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OUR HUMBLE PREPARATIONS
THERE was little we could do toward adorning the
settlement. Houses were half built, with a great
litter of logs lying around them, and the roads, not
having been cleared of stumps, could be found
only after much hunting for the marks on the trees
that had been cut by Thomas Holme, when he
measured the land so it should be in accord with the
plan William Penn himself had made.
There were already up, in fairly good condition,
fourteen or fifteen houses, including my father's, and
 the timbers of the dwelling to be made for William
Penn himself were already in place; but there was
no building which, to our minds, would lodge him
However, as father said, he was coming to his own,
knowing full well we had followed his instructions
to the best of our ability, and if things were not fine
enough, we could not be blamed.
The one matter which we did settle, was as to where
he should first come ashore, for there we wanted to
gather in order to give him such welcome as was
within our power.
William Guest was building a tavern on the shore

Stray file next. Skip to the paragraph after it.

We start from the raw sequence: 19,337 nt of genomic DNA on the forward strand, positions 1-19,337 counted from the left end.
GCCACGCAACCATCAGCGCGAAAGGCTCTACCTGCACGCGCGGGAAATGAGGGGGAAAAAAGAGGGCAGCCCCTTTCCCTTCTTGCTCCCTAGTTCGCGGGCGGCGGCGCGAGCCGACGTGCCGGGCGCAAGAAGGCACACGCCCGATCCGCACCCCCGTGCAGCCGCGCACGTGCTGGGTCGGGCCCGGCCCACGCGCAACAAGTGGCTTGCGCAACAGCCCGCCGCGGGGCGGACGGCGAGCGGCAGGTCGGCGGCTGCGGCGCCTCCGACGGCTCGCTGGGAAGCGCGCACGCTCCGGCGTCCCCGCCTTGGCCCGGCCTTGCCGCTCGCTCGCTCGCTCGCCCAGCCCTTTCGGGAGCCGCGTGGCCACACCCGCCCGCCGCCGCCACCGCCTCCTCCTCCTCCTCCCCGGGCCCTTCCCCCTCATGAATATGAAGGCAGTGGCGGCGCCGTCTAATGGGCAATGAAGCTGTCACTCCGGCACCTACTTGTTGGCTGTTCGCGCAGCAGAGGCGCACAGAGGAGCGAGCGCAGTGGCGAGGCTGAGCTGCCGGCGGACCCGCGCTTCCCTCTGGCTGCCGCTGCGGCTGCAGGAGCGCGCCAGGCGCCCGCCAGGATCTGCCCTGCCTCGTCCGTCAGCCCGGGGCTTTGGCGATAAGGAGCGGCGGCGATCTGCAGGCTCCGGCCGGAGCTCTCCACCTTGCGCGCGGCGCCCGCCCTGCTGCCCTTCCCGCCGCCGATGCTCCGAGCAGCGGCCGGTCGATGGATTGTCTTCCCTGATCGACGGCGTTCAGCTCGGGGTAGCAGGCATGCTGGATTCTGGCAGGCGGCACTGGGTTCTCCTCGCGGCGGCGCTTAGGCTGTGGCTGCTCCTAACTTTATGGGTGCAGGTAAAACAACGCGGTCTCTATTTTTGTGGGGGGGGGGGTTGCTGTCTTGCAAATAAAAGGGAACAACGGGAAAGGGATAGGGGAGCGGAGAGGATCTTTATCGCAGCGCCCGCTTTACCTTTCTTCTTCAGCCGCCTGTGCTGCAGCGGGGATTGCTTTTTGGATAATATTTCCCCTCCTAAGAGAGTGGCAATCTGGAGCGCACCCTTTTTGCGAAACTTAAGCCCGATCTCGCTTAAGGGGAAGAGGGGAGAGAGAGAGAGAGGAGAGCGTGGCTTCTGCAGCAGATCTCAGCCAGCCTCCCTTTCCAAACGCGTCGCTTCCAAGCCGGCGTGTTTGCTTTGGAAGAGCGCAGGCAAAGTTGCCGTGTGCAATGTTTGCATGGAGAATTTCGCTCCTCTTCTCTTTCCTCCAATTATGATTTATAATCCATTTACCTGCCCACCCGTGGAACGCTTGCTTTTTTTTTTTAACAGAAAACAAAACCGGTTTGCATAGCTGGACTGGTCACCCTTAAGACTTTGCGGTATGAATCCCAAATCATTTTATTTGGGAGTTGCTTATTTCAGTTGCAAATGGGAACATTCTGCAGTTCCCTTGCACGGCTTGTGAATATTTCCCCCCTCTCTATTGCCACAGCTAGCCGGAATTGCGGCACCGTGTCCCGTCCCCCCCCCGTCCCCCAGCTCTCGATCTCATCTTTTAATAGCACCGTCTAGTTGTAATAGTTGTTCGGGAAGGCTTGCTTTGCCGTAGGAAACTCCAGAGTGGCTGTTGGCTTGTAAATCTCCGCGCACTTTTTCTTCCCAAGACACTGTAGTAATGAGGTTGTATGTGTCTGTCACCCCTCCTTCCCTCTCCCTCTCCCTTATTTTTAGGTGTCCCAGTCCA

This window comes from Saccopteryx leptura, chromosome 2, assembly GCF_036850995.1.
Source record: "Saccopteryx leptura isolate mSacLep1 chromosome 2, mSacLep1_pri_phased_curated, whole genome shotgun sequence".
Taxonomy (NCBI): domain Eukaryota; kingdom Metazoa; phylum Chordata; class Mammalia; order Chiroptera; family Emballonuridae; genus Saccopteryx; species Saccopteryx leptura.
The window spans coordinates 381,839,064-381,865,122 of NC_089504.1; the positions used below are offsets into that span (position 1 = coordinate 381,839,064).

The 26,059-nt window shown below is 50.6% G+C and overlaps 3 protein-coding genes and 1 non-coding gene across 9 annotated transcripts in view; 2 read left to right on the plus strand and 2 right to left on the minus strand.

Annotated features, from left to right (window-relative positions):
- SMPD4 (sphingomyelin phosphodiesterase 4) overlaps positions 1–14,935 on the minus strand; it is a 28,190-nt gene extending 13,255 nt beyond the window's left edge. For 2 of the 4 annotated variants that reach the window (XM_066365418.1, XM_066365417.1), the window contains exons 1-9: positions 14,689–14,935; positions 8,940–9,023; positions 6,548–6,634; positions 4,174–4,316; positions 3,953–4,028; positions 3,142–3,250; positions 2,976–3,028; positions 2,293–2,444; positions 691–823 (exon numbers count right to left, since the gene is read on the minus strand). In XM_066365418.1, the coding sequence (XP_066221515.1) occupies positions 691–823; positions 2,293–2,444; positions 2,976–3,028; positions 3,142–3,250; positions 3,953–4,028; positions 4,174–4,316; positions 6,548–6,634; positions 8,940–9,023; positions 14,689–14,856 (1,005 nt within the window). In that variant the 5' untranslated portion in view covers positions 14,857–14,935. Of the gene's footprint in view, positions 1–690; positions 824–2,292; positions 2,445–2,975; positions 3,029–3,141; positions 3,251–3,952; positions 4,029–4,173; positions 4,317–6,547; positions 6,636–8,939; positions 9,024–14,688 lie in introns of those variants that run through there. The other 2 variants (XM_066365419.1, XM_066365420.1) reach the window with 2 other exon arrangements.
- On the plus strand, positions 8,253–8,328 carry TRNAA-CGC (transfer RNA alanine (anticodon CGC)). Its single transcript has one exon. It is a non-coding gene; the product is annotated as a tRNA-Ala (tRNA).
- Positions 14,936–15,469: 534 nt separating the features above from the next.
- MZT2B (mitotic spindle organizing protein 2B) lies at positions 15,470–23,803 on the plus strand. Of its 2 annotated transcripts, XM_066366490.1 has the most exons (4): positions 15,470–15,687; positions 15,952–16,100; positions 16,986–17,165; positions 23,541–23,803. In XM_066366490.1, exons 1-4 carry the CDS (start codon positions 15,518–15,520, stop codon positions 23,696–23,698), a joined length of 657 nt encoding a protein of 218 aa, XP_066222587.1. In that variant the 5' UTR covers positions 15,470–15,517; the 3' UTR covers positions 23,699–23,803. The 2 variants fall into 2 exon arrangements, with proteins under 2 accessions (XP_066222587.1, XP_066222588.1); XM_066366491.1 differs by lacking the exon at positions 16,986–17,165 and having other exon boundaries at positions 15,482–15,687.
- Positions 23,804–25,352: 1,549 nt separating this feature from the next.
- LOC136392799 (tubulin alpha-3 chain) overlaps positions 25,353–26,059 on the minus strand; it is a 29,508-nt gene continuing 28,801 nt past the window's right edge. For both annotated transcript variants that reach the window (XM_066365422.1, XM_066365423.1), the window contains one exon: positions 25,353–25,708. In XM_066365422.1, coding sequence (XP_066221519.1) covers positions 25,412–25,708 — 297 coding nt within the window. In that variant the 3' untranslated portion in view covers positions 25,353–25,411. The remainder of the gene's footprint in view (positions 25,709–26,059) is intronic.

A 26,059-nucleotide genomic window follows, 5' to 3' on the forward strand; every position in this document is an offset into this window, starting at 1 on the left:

at the foot of the street which we counted to call
Valley, because of its running through the lowest
portion of the land. It was needed that we should have
such a building in our town, for there were many men
coming who had no wives and therefore could not
well set up housekeeping alone, and some place had
to be provided where they might have food and beds
for a fair price.
Because of this tavern's being, so far as built, the
largest house in the city, and because of its standing
close by the water our people decided that we would
gather at that point, and the half-finished building
was covered with all the gay cloths and high colored
blankets we could muster.
 There is no need to say that the Indians soon
understood that something unusual was afoot, and by
sunrise next morning they came in from the villages
until I question if there was left a single person to
look after the huts.
At first Jethro and I believed the savages ought to
be sent to their homes, for our governor should be
welcomed only by his own people; but before many
minutes had passed, we decided it was well for them
to be there, because of their swelling the number
waiting to receive him, and of giving to the throng a
coloring which it otherwise would have lacked.
The headdresses of feathers worn by the savages
could be seen here and there, making quite as brave
a display as did our gay cloths, and I dare venture to
say that never had this river of ours flowed past quite
so important looking an assemblage.